From the September-October 2019 issue of News & Letters
by Gerry Emmett
Nearly 3,000 died when Hurricane Maria devastated Puerto Rico in 2017. Ex-Governor Ricardo Rosselló “joked” in a text message, “Don’t we have some cadavers to feed our crows?”
When this and other texts became public in July, it sparked outrage and protest among Puerto Ricans fed up with government corruption. Mass demonstrations spread to include hundreds of thousands on July 22 in the capital, San Juan. The crowds rejected Rosselló’s contempt for humanity, his sexism, homophobia, and elitism. They refused to be intimidated by tear gas and rubber bullets.
Women were prominent in the movement. As Zoán Dávila-Roldán, a spokeswoman for Colectiva Feminista en Construcción, told The New York Times: “Women have been some of the main participants. Women from all kinds of occupations have taken to the streets. And I think it’s been because of that recognition of state violence, and how the state enacts violence on them.”
On July 24 Rosselló was forced to resign.
Rosselló’s texts hit so hard because they expressed the truth of what the ruling class thinks of the people they rule. All the indignities of 120 years of U.S. colonialism, economic exploitation, and racist violence—of government by and for the oppressor—stood naked.
In recent years Puerto Rico has experienced a series of vicious blows. In 2006, U.S. tax breaks for industry were allowed to expire, resulting in massive capital flight. The global economic crisis that began in 2008 made this even worse.
In 2016, the U.S. Congress placed Puerto Rico under the Financial Oversight and Management Board. This resulted in drastic cuts to public services, pensions, health care and schools. All this even before the hurricane hit.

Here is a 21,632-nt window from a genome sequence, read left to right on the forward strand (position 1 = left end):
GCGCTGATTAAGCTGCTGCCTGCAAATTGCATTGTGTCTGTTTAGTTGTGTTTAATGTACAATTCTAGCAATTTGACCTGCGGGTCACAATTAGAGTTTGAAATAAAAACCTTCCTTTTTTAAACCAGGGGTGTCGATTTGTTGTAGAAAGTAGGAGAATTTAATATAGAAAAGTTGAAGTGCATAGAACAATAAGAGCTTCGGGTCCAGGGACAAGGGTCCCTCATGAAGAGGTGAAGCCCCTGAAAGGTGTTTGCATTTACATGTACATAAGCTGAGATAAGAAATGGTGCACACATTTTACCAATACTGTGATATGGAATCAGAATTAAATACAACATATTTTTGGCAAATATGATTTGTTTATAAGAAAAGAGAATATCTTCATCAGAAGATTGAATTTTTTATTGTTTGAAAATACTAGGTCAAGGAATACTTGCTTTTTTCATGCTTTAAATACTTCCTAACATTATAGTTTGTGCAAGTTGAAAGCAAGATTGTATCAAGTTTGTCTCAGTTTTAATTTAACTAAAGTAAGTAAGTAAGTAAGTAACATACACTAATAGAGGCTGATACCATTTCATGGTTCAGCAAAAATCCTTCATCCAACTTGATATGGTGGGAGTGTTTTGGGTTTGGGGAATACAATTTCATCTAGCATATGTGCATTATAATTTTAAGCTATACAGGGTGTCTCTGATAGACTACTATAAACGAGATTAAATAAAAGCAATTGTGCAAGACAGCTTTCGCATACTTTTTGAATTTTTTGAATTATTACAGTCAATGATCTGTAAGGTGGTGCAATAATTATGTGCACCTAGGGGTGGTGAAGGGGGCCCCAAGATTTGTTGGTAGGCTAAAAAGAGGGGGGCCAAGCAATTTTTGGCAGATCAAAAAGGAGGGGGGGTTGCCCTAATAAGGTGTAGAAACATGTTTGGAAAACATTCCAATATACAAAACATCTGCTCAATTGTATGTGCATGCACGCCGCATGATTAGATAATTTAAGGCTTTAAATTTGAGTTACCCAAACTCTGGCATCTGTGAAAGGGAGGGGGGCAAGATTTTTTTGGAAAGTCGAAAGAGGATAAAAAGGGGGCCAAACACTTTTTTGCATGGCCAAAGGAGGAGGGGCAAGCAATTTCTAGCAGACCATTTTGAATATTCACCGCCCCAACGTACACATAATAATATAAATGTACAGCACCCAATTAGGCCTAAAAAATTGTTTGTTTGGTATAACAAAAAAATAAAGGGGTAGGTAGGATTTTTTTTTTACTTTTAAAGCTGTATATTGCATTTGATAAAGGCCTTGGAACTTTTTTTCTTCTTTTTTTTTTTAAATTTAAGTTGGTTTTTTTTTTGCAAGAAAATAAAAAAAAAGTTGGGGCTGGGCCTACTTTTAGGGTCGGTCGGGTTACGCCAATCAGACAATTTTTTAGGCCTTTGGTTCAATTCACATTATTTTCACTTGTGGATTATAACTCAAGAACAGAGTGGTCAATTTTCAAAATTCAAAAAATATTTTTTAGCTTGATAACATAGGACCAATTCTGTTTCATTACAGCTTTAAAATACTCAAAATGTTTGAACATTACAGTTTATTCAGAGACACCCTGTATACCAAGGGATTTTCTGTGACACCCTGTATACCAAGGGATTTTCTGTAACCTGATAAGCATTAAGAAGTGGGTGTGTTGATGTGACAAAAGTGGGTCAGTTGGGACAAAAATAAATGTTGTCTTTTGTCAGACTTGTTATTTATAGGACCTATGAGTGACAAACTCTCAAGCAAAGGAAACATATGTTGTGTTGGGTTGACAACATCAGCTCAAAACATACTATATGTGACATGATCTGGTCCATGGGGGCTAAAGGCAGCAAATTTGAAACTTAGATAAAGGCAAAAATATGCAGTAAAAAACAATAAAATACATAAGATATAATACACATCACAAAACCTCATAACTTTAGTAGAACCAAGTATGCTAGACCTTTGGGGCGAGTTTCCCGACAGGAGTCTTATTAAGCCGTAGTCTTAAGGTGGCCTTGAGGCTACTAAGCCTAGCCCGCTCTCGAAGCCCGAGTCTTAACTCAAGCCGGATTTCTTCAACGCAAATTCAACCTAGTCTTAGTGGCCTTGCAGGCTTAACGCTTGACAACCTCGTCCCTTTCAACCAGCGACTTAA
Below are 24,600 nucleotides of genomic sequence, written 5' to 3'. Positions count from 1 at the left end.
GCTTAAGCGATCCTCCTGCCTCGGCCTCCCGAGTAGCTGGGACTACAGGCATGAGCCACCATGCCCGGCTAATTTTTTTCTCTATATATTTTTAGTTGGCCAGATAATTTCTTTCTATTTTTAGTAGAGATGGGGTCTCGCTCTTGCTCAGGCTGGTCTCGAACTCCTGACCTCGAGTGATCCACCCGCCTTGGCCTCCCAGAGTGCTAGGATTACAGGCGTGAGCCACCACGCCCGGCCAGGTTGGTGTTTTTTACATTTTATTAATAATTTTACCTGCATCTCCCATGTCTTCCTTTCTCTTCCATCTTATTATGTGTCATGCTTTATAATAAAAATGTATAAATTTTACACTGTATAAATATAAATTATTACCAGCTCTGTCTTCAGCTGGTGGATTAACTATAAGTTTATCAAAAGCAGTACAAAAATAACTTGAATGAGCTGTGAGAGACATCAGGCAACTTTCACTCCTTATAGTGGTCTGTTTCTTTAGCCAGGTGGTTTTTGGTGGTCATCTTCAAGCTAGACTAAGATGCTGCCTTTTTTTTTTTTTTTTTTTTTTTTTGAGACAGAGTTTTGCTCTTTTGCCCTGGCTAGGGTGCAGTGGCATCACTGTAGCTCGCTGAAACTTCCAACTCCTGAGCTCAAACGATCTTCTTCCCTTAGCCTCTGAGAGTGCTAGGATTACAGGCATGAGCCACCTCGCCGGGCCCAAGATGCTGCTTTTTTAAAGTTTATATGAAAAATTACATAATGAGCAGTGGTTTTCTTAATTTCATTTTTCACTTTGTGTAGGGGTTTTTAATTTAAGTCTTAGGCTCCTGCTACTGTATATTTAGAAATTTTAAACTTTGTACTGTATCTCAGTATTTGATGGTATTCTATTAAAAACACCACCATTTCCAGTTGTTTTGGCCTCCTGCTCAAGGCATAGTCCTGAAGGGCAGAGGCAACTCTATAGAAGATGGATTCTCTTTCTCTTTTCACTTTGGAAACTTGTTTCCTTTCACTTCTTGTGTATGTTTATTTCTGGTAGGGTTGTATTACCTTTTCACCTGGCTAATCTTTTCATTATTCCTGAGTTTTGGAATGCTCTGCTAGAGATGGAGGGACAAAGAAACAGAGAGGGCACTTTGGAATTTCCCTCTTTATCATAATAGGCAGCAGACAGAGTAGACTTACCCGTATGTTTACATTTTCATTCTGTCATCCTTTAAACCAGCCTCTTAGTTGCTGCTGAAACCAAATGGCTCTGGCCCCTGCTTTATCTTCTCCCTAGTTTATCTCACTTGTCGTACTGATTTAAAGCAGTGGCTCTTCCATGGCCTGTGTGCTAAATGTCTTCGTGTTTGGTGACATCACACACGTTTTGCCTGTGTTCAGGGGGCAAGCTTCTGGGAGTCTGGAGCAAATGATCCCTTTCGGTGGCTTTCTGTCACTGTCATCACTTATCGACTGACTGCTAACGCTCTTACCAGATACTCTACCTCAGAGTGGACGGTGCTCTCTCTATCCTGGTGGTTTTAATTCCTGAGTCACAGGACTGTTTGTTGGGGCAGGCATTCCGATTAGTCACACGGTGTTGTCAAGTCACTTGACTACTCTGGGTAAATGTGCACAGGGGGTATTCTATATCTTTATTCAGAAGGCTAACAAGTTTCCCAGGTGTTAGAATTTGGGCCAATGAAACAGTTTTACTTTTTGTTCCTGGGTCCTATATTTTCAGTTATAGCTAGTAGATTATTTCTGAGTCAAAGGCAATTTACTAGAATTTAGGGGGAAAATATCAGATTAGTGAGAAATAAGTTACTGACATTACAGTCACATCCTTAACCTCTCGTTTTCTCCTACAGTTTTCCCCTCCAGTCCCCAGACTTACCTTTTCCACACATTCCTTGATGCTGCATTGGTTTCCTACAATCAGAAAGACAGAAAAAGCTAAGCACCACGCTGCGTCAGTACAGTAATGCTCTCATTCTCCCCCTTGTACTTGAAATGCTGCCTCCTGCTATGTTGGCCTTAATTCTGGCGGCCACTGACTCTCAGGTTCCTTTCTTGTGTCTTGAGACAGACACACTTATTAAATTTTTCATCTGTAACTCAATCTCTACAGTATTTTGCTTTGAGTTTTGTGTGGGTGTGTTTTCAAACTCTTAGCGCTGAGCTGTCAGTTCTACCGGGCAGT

Puerto Rican activists have made the point that the island has often been used as a testing ground for U.S. rulers, from the naval bombing runs over Vieques to the more recent tax breaks for corporations and individuals that were meant to attract new capital but have mostly attracted post office boxes and gated communities of the wealthy.
These social “experiments” have always been meant for the benefit of the colonialists, not the people.
AGAINST THE ‘SHOCK DOCTRINE’
So Rosselló’s insults were seen in literal terms of life and death. The ground for this, the indignation and inspiration, was Puerto Rico’s long history of resistance to colonialism and capitalist austerity. In her book The Battle for Paradise (2018), Naomi Klein described the many movements of resistance that fed into recent protests.
In fighting what Klein terms the “shock doctrine,” the imposition of anti-human economic policies in the wake of social disasters, Puerto Ricans “have been preparing for this moment for generations, from the height of the independence struggle to the successful battle to kick the U.S. Navy out of Vieques, to the anti-austerity and anti-debt coalition that peaked in the months before Maria.”
As Klein points out, the two worlds of the rulers and the ruled are starkly opposed in the struggle over what kind of society will emerge in Puerto Rico—a blank slate wiped clean by disaster and overwritten by the logic of capital, or a vision of a more human future created by the masses reaching for freedom and dignity.